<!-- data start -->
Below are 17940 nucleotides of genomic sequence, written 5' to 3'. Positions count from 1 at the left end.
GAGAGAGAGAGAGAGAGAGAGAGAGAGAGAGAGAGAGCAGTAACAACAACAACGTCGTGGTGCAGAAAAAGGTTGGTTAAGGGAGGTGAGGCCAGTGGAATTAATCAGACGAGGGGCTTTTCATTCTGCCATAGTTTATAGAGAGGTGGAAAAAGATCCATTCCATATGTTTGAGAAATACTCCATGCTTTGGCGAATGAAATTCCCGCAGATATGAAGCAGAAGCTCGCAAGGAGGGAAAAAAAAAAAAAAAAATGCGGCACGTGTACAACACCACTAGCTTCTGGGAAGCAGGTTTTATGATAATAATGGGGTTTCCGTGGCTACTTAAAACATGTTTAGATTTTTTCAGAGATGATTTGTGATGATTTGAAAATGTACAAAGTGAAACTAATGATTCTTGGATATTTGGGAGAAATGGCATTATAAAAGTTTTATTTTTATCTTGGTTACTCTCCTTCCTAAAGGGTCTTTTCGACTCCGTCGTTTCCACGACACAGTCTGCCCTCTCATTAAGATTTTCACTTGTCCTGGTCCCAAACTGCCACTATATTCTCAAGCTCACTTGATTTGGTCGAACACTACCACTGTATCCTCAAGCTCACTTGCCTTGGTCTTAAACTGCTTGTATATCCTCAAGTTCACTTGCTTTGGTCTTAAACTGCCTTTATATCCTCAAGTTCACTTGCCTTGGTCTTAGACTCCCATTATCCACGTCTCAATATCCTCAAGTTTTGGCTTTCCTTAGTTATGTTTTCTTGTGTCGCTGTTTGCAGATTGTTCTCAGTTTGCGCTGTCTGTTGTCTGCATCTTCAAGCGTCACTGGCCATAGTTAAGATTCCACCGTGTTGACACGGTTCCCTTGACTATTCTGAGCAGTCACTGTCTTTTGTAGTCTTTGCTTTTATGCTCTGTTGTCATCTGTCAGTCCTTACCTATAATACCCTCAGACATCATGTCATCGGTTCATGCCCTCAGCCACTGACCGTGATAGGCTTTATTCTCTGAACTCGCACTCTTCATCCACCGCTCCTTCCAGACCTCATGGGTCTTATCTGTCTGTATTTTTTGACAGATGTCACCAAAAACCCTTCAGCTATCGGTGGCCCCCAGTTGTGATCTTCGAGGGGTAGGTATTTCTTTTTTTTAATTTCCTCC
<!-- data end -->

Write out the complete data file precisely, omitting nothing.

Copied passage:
Below are 17940 nucleotides of genomic sequence, written 5' to 3'. Positions count from 1 at the left end.
GAGAGAGAGAGAGAGAGAGAGAGAGAGAGAGAGAGAGCAGTAACAACAACAACGTCGTGGTGCAGAAAAAGGTTGGTTAAGGGAGGTGAGGCCAGTGGAATTAATCAGACGAGGGGCTTTTCATTCTGCCATAGTTTATAGAGAGGTGGAAAAAGATCCATTCCATATGTTTGAGAAATACTCCATGCTTTGGCGAATGAAATTCCCGCAGATATGAAGCAGAAGCTCGCAAGGAGGGAAAAAAAAAAAAAAAAATGCGGCACGTGTACAACACCACTAGCTTCTGGGAAGCAGGTTTTATGATAATAATGGGGTTTCCGTGGCTACTTAAAACATGTTTAGATTTTTTCAGAGATGATTTGTGATGATTTGAAAATGTACAAAGTGAAACTAATGATTCTTGGATATTTGGGAGAAATGGCATTATAAAAGTTTTATTTTTATCTTGGTTACTCTCCTTCCTAAAGGGTCTTTTCGACTCCGTCGTTTCCACGACACAGTCTGCCCTCTCATTAAGATTTTCACTTGTCCTGGTCCCAAACTGCCACTATATTCTCAAGCTCACTTGATTTGGTCGAACACTACCACTGTATCCTCAAGCTCACTTGCCTTGGTCTTAAACTGCTTGTATATCCTCAAGTTCACTTGCTTTGGTCTTAAACTGCCTTTATATCCTCAAGTTCACTTGCCTTGGTCTTAGACTCCCATTATCCACGTCTCAATATCCTCAAGTTTTGGCTTTCCTTAGTTATGTTTTCTTGTGTCGCTGTTTGCAGATTGTTCTCAGTTTGCGCTGTCTGTTGTCTGCATCTTCAAGCGTCACTGGCCATAGTTAAGATTCCACCGTGTTGACACGGTTCCCTTGACTATTCTGAGCAGTCACTGTCTTTTGTAGTCTTTGCTTTTATGCTCTGTTGTCATCTGTCAGTCCTTACCTATAATACCCTCAGACATCATGTCATCGGTTCATGCCCTCAGCCACTGACCGTGATAGGCTTTATTCTCTGAACTCGCACTCTTCATCCACCGCTCCTTCCAGACCTCATGGGTCTTATCTGTCTGTATTTTTTGACAGATGTCACCAAAAACCCTTCAGCTATCGGTGGCCCCCAGTTGTGATCTTCGAGGGGTAGGTATTTCTTTTTTTTAATTTCCTCC